The list breaks down bug out bag essentials into modules. For each module, we’ll go over any changes that would need to be made for different environments. You may or may not need to get items from each and every module. This would all depend on your personal situation. If you have questions on this, shoot us a message in the chat box below and we’d be glad to help.
If you included everything in this go bag checklist for one person, your kit would be too heavy to carry. This list is intended to break down the different components of your bug out bag, with recommendations to help you personalize the kit.


When it comes to choosing a bug out backpack, there are two schools of thought on the type of backpack that should be used. We will cover them both.

Tactical Backpack:

These backpacks are typically crafted from high-grade nylon and are used by military operators.


  • Made from tough materials so they are less likely to rip when snagged
  • Have many pockets to keep your gear organized
  • Some have a compartment for body armor
  • Most have MOLLE webbing, making it easy to add attachments


  • Usually less comfortable than hiking backpacks
  • Need to be disguised to remain “gray”
  • Less breathable
PRO TIP #1: If you plan to go with a tactical pack, make sure to get a waterproof rain cover. Not only does it keep your gear dry, but it also hides the tactical features of your bug out bag. For the rain cover, get one that fits with the grey man tactic. That means avoiding bright colors or anything that would attract attention. Also, if you’d like to go next-level grey man, put some pieces of dirty duct tape on it and make it look overly used. Someone with new gear will be a more attractive target for thieves. Another key feature to look out for is an elastic rim as it will help the rain cover stay firmly on your pack. Some rain covers only have a drawstring for retention, which can be problematic.

Recommended options:

  • 5.11 Rush 72 BackpackThe Rush 72 is fairly large at 47.5L, extremely durable, offers many storage compartments for easy organization, and is used by military operators all over the world. If you need extra storage capacity, the front pocket expands to add additional cargo. Also, the MOLLE webbing on the bottom allows you to insert ROK Straps and attach a compression sack and expand storage even further.
  • 5.11 Rush 24 Backpack – The Rush 24 is the 72’s little brother with a 37L of storage capacity. This pack serves as a perfect companion to the Rush 72 as a secondary bug out bag for another member of your group. Considering you don’t need to overlap on non-essential items for an extra person, the secondary bug out bag should be much lighter.
Rush 72 bug out bag on Mt. Fuji
Me, half way up Mt. Fuji in Japan with the Rush 72 backpack
Hiking Backpack:

The emphasis with this bug out bag is on space and comfort.


  • Optimized for weight distribution
  • Carry larger amounts of gear over longer distances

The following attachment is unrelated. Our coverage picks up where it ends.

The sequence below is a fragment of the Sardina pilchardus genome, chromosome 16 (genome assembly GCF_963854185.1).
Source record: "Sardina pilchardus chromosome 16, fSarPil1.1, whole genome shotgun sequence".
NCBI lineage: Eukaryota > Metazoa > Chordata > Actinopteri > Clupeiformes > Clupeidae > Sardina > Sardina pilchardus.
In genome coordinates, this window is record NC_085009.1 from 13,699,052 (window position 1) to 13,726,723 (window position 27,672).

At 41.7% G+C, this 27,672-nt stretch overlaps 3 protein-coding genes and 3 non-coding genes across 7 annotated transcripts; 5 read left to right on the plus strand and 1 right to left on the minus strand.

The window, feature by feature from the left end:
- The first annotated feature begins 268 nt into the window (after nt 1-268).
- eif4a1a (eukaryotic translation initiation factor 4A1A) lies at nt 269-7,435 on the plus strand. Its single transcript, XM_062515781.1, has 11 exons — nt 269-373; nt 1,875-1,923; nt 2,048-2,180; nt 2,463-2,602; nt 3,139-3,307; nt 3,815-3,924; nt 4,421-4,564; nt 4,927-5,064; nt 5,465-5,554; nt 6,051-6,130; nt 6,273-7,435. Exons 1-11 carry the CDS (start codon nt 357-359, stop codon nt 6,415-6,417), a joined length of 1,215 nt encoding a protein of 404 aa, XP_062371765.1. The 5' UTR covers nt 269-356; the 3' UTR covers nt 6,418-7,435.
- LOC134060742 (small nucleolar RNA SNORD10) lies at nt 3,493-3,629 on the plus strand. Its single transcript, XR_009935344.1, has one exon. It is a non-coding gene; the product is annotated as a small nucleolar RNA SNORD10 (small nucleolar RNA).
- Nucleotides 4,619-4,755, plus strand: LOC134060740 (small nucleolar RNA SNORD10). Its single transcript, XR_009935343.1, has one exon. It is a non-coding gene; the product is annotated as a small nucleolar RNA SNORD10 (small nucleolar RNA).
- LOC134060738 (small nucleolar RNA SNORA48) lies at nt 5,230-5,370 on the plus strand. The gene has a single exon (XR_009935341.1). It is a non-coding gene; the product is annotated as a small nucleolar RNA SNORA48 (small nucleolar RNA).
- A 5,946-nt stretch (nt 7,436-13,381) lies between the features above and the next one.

• Draws less attention than tactical packs
  • Better breathability


  • Constructed using thinner nylon that’s prone to damage
  • Difficult to neatly organize gear in large compartments
  • Price ranges can go up to several hundred dollars

Recommended options:

  • Gregory Baltoro 65 – I’ve tested dozens of hiking backpacks over the years, and the Gregory 65 is by far the most comfortable I’ve ever worn. The waist strap system makes it feel like the weight is floating with your body and eliminates pressure buildup on the shoulders. If you end up purchasing a hiking backpack for your BOB, I would recommend getting some packing cubes, 2-5L dry sacks (preferably different colors so you can identify which items are contained in each), or a few Maxpedition pouches to keep things organized within the main compartment. More on pouches below.
  • Alps OutdoorZ Commander X – If you’re looking for the best of both worlds, the 66L ALPS Commander X is a great option. Made from 1680D ballistic nylon, it may look like a normal hiking backpack from the outside, but this pack is a meat-hauling survival machine. Originally made for hunters, it is modular and disassembles into several components. There’s the frame, created to carry meat back to camp, a detachable pack that you can leave at camp with your outdoor living essentials, and a removable fanny pack for day trips looking for wild game or supplies.
PRO TIP: Buy your backpack after you purchase the rest of your bug out bag gear. You don’t want to end up with a pack that’s too small to carry all of your items.

Shelter and Base Camp Module Checklist

The contents of this module will be different depending on where you live and how far you need to travel to reach your bug out location. If you will evacuate an urban area and travel to a remote location, you may need to camp out in the bush.

However, if bushcraft isn’t your strength, we recommend a more comfortable setup. After all, you will likely want to avoid having to make a suitable shelter from leaves and branches.

If you’re staying in an urban environment:

You will probably be able to find an indoor shelter in an emergency situation. In this case, keep it simple and light.